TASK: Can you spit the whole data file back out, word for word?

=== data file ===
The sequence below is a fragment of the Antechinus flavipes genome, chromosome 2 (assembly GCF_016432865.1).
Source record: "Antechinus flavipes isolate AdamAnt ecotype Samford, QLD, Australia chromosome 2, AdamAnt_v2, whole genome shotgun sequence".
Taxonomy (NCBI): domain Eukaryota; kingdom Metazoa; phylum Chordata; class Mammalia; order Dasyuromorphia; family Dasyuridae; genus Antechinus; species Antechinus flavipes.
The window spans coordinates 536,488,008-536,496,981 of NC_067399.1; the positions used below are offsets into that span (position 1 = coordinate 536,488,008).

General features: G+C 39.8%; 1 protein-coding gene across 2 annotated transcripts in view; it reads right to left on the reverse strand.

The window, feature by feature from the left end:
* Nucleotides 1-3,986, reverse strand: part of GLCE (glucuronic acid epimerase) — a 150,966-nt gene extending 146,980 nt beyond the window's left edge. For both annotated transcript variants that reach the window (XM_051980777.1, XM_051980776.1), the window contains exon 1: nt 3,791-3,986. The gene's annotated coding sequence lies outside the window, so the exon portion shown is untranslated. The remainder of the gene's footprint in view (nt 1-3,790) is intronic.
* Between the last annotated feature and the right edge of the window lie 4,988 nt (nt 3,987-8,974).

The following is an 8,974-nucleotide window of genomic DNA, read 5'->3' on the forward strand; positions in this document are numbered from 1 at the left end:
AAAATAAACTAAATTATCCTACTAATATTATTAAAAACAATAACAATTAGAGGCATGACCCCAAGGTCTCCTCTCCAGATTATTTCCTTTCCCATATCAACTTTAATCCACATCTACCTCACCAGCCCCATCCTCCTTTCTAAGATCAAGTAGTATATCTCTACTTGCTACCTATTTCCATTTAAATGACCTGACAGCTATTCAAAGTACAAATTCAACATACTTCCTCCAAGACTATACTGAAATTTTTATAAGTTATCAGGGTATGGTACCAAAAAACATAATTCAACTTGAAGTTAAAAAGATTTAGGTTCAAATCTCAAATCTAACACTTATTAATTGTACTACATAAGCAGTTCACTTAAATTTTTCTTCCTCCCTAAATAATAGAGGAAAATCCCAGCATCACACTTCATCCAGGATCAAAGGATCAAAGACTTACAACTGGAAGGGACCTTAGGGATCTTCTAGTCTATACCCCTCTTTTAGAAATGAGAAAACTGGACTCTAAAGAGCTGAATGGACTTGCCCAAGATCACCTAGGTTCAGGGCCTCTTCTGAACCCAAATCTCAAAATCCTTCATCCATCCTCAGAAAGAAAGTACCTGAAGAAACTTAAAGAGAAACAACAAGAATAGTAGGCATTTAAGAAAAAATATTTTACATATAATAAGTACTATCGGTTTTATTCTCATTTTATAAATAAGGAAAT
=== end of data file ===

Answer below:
The sequence below is a fragment of the Antechinus flavipes genome, chromosome 2 (assembly GCF_016432865.1).
Source record: "Antechinus flavipes isolate AdamAnt ecotype Samford, QLD, Australia chromosome 2, AdamAnt_v2, whole genome shotgun sequence".
Taxonomy (NCBI): domain Eukaryota; kingdom Metazoa; phylum Chordata; class Mammalia; order Dasyuromorphia; family Dasyuridae; genus Antechinus; species Antechinus flavipes.
The window spans coordinates 536,488,008-536,496,981 of NC_067399.1; the positions used below are offsets into that span (position 1 = coordinate 536,488,008).

General features: G+C 39.8%; 1 protein-coding gene across 2 annotated transcripts in view; it reads right to left on the reverse strand.

The window, feature by feature from the left end:
* Nucleotides 1-3,986, reverse strand: part of GLCE (glucuronic acid epimerase) — a 150,966-nt gene extending 146,980 nt beyond the window's left edge. For both annotated transcript variants that reach the window (XM_051980777.1, XM_051980776.1), the window contains exon 1: nt 3,791-3,986. The gene's annotated coding sequence lies outside the window, so the exon portion shown is untranslated. The remainder of the gene's footprint in view (nt 1-3,790) is intronic.
* Between the last annotated feature and the right edge of the window lie 4,988 nt (nt 3,987-8,974).

The following is an 8,974-nucleotide window of genomic DNA, read 5'->3' on the forward strand; positions in this document are numbered from 1 at the left end:
AAAATAAACTAAATTATCCTACTAATATTATTAAAAACAATAACAATTAGAGGCATGACCCCAAGGTCTCCTCTCCAGATTATTTCCTTTCCCATATCAACTTTAATCCACATCTACCTCACCAGCCCCATCCTCCTTTCTAAGATCAAGTAGTATATCTCTACTTGCTACCTATTTCCATTTAAATGACCTGACAGCTATTCAAAGTACAAATTCAACATACTTCCTCCAAGACTATACTGAAATTTTTATAAGTTATCAGGGTATGGTACCAAAAAACATAATTCAACTTGAAGTTAAAAAGATTTAGGTTCAAATCTCAAATCTAACACTTATTAATTGTACTACATAAGCAGTTCACTTAAATTTTTCTTCCTCCCTAAATAATAGAGGAAAATCCCAGCATCACACTTCATCCAGGATCAAAGGATCAAAGACTTACAACTGGAAGGGACCTTAGGGATCTTCTAGTCTATACCCCTCTTTTAGAAATGAGAAAACTGGACTCTAAAGAGCTGAATGGACTTGCCCAAGATCACCTAGGTTCAGGGCCTCTTCTGAACCCAAATCTCAAAATCCTTCATCCATCCTCAGAAAGAAAGTACCTGAAGAAACTTAAAGAGAAACAACAAGAATAGTAGGCATTTAAGAAAAAATATTTTACATATAATAAGTACTATCGGTTTTATTCTCATTTTATAAATAAGGAAAT